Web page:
All Star Squadron #22: Reviews Of Old Comics
This week’s review of an old comic is All Star Squadron #22, part two of a long storyline that featured almost every Golden Age hero that DC had the rights to. It also featured them facing off against the Ultra-Humanite, who would later in the series pull in the children of the Justice Society, Infinity, Inc., in their very first appearance.
Ultra has seized the Powerstone, with Superman, Green Lantern and Liberty Belle held at bay by its power and her lackey, Deathbolt. Ultra wills the Powerstone to her forehead and quickly subdues Superman. She has moire trouble with Green Lantern, but assistance from Deathbolt renders Green Lantern unconscious. Liberty Belle tries to fight back but is overpowered.
Ultra relates her origin as the Ultra-Humanite, a foe of Superman, who had his brain put into the body of actress Delores Winters. Ultra had a scheme of hers foiled by Superman and scientist Terry Curtis.but apparently dove into a volcano to her death. Instead, she had a subterranean vehicle to escape in, She enslaved a race of subterranean men to do her bidding.
At the Perisphere, serving as an ad hoc headquarters for the All-Star Squadron, Johnny Quick and Tarantula have a disagreement over Liberty Belle. Tarantula leaves and Johnny Quick goes to investigate what happened to Hawkman and the other Squadron members that went to investigate a fire at JSA HQ. He experiments with using his super-speed to fly, but can only muster short distances. He meets Firebrand leaving the hospital, and she informs him that the fire happened after a villain named Cyclotron attacked. Dr. Fate, Hawkman and the Atom then left.
Johnny Quick takes Firebrand back to her apartment where she goes to get some rest, while Johnny falls asleep on her couch. He’s awoken by Cyclotron knocking on the window, but when he attacks Johnny Quick, some debris clips Firebrand, knocking her unconscious. Cyclotron recognizes her and takes her away. Johnny comes to far too late to chase after them.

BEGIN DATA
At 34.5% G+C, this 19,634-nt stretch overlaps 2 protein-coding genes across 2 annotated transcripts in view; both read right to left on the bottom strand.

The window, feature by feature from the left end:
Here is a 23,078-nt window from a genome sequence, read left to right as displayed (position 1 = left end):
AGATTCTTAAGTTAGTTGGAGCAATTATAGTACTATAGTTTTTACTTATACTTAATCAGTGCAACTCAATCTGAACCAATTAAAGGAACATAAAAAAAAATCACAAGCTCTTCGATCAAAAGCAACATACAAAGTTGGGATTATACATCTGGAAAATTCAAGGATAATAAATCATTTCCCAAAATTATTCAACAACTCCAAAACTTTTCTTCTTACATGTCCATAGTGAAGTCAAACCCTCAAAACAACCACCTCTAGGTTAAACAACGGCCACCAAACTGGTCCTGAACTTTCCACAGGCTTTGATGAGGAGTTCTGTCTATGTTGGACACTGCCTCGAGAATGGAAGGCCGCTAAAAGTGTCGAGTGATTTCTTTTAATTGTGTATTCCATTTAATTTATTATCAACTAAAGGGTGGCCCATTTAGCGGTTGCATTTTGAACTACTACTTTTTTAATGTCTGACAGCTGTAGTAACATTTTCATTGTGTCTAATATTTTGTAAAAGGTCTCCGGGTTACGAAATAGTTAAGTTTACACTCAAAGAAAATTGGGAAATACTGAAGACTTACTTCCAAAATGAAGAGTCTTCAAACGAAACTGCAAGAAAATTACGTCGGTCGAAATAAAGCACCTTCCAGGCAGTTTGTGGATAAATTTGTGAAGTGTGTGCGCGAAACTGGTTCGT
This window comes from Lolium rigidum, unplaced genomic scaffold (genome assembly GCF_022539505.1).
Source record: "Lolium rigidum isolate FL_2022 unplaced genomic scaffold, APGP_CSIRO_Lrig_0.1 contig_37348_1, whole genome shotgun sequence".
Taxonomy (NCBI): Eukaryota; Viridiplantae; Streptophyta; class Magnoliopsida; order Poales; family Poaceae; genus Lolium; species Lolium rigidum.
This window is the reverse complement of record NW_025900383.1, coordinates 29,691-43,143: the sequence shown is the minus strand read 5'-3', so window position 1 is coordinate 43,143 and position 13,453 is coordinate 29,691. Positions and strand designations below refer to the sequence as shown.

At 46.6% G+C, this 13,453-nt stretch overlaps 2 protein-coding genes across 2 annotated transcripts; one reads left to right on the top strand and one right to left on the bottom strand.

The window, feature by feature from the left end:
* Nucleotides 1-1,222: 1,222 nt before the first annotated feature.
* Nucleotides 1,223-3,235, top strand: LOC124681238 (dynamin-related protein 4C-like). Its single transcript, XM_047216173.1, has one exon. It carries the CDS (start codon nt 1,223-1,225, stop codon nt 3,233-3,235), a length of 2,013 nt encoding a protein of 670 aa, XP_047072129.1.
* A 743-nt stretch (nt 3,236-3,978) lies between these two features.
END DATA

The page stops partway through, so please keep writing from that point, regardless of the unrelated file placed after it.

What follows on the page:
Back at Superman’s Citadel, Ultra and Deathbolt share his origin of how Ultra found him fleeing in a plane from the police, only to crash. Using his equipment, Ultra not only revived him, but gave him his electrical powers. Cyclotron arrives with Firebrand and reveals himself to be Terry Curtis, who is love with Firebrand. Before he can tell why he has to work with Ultra, she demands that he hand over the “Hammer of Thor” that Cyclotron stole from JSA HQ.
Johnny Quick, Commander Steel, and Robotman parachute in to rescue the captive heroes, but fail miserably. Ultra captures Robotman and flees, taking him, Superman, and Firebrand with her as captives. She spares the others, who ponder what her plans might be with objects of such power as the Powerstone and the Hammer of Thor. Underground, Ultra reveals part of her plan to Deathbolt and Cyclotron, putting her brain into the metal body of Robotman, after she steals the Helmet of Doctor Fate.
Roy Thomas has an encyclopedic knowledge of comics. By reviving the Ultra-Humanite in the body of Delores Winters, he showed an evil genius with the emphasis on “evil.” Her lackeys are toady, but completely under her control in one way or another. Having Superman as a helpless captive shows precisely how powerful she is and really generates a sense of dread in the reader that Ultra is going to do some irreparable harm before the All-Star Squadron can stop her.
He writes Johnny Quick in a way that really doesn’t make him very sympathetic. His concern for Liberty Belle is more jealousy and self-serving than actual admiration. Firebrand falls into the role of a damsel in distress, which is not very becoming of her. It’s easy to forget that this was a different time period, but a woman that could go out in Firebrand’s costume shouldn’t be so resigning. With Liberty Belle so quickly taken care of when she tries to resist, the only strong female character is Ultra, who despise being a woman, which is something that didn’t exist in the original stories that she appeared in.
Jerry Ordway’s art is amazing, especially given that he has to draw so many flashbacks and asides. He illustrates the action very well, especially since smaller details need to be noticed. He does such a great job of making the characters recognizable every time that they show up, even behind their masks. If I have an issue with anything about Ordway’s art it’s that the original costumes that he designed look a little too modern compared to the other costumes captured from the Golden Age.
To the best of my knowledge, this issue has not been collected. Don’t pay too much for an issue, as you can generally find this in well-stocked bargain boxes. If you really need to go search for some backstory for these flashbacks, then there’s stuff out there for you, such as the books at the bottom of this page.
RATING: 8.7 (out of 10)